Class-room service as Hazelwood pupils face being taught in hotels
Students at the heart of the public battle between Hazelwood Integrated College and Belfast Education Library Board (BELB) could remain locked out for a further two or three weeks after a High Court case was adjourned.
The case, taken by the mother of one of the pupils who has been locked out of the 14 new classrooms in north Belfast for over a week, was adjourned for two weeks by Mr Justice Treacy so he could gather further affadavits from the applicant and the school principal.
The row centres on the building of the new classrooms on land owned by BELB, adjacent to the college, without their permission.
On Monday, September 2, the education board padlocked the venue citing the need for Department of Education approval and health and liability issues.
As a result 199 sixth-form pupils were sent home by staff due to lack of space.
Since then a makeshift sixth form has been set up in the school's Assembly Hall. The vice-principal said he is at "breaking point" at having to relocate up to 50 teachers an hour to accommodate the school's 893 pupils.
The new classrooms were to house a centre for maths, ICT, religious studies and learning for life and work, with computers and other learning equipment.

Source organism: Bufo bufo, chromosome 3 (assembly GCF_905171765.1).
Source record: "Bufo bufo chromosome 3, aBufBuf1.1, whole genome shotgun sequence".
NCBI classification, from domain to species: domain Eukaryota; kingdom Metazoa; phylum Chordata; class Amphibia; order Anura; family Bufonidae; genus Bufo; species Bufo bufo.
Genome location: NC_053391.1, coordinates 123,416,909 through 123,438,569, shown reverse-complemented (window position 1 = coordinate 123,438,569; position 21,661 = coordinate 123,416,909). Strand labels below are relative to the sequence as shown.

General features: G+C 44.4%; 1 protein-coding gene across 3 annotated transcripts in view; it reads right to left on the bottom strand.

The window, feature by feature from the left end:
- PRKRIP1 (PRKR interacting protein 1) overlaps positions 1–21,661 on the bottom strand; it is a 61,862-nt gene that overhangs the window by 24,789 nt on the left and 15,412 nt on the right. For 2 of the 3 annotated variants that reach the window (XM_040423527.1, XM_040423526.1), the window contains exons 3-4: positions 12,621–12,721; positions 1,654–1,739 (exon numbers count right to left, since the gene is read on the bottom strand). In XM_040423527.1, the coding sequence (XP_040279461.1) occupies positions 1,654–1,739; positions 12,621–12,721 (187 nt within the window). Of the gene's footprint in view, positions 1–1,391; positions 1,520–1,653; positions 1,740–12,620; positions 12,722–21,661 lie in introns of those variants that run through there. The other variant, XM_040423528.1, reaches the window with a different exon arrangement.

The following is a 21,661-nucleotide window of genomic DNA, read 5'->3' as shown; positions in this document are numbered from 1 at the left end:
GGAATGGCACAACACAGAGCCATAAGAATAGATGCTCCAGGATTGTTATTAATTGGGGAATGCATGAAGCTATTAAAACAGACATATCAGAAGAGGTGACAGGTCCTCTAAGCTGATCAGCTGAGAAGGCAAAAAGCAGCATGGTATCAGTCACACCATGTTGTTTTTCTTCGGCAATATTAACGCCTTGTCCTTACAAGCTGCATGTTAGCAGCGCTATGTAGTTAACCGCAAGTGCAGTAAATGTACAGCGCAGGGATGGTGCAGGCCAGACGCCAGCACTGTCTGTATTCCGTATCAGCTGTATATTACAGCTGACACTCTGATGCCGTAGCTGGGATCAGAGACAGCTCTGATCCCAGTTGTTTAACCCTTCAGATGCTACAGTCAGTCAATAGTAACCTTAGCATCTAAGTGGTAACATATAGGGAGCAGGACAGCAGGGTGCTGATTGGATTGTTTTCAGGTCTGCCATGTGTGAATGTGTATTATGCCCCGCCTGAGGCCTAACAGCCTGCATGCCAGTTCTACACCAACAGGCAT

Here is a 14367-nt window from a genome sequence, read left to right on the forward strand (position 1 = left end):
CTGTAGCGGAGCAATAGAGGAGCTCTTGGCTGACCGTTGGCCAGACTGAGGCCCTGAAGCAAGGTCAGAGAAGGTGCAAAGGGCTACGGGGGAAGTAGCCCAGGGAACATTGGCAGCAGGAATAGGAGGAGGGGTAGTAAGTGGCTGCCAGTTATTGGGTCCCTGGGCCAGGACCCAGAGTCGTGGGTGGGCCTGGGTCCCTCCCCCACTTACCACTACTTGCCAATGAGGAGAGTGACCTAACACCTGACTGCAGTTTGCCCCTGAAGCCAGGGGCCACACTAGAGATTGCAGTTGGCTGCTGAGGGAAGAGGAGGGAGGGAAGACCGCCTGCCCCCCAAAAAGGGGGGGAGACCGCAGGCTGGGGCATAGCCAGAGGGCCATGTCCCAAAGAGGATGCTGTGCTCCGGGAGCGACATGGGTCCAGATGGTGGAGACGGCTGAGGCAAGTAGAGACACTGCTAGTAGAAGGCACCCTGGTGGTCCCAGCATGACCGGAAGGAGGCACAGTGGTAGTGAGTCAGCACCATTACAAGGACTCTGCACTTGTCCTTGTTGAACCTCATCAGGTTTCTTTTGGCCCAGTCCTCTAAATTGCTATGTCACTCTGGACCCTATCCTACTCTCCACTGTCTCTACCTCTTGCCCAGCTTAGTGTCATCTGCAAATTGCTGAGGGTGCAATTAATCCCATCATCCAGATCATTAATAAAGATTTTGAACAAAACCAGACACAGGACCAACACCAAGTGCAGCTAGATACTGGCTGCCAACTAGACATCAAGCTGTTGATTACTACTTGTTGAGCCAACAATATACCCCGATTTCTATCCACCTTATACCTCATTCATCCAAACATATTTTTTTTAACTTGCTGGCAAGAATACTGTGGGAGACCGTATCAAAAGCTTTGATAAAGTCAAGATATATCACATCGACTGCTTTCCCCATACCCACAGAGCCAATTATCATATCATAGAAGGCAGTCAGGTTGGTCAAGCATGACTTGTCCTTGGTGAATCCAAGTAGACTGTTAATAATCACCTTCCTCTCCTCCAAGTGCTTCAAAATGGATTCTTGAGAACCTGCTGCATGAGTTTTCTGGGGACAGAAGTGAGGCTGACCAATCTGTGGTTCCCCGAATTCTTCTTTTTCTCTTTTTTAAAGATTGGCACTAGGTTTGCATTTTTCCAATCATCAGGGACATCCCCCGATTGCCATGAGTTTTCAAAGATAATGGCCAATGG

The school was later given a two-hour window to retrieve necessary equipment.
On Monday, counsel acting for the pupil's mother lodged an application for an interim relief order to open the facility temporarily, until a lasting resolution can be found.
Mr Justice Treacy, however, rejected the application. A lawyer for the Year 11 pupil told the court that preventing access to the mobile classrooms was having a "detrimental impact" on the education of his client.
Malachi Maguire QC said: "Three weeks ... amounts to the loss of 12% from the school year.
"This denies our applicant the right to education. I believe this will harm the future career of this pupil and it is more damaging because he is starting his GCSEs."
Following a meeting between the BELB and senior staff at the school on Tuesday, the school is now to consider using local resources such as church halls and hotels.
Principal Kathleen Gormley has come under fire recently after it emerged she ignored advice from the BELB not to build on the fenced land and that a fence was cut to allow access to build an entrance to the site.
A petition signed by hundreds of people calling on Education Minister John O'Dowd to intervene has now been sent to the Department of Education.
North Belfast DUP MP Nigel Dodds has called for an urgent resolution to the dispute.
"During the past week I have had several conversations regarding this matter, including with school principal Kathleen Gormley and the BELB Chief Executive Dr Clare Mangan.
"The current situation, in which access to educational resources is being denied and some pupils are having to go home early due to a shortage of classrooms, is clearly detrimental to their education.
"The focus must be on ending this negative impact. I remain available to assist in any manner."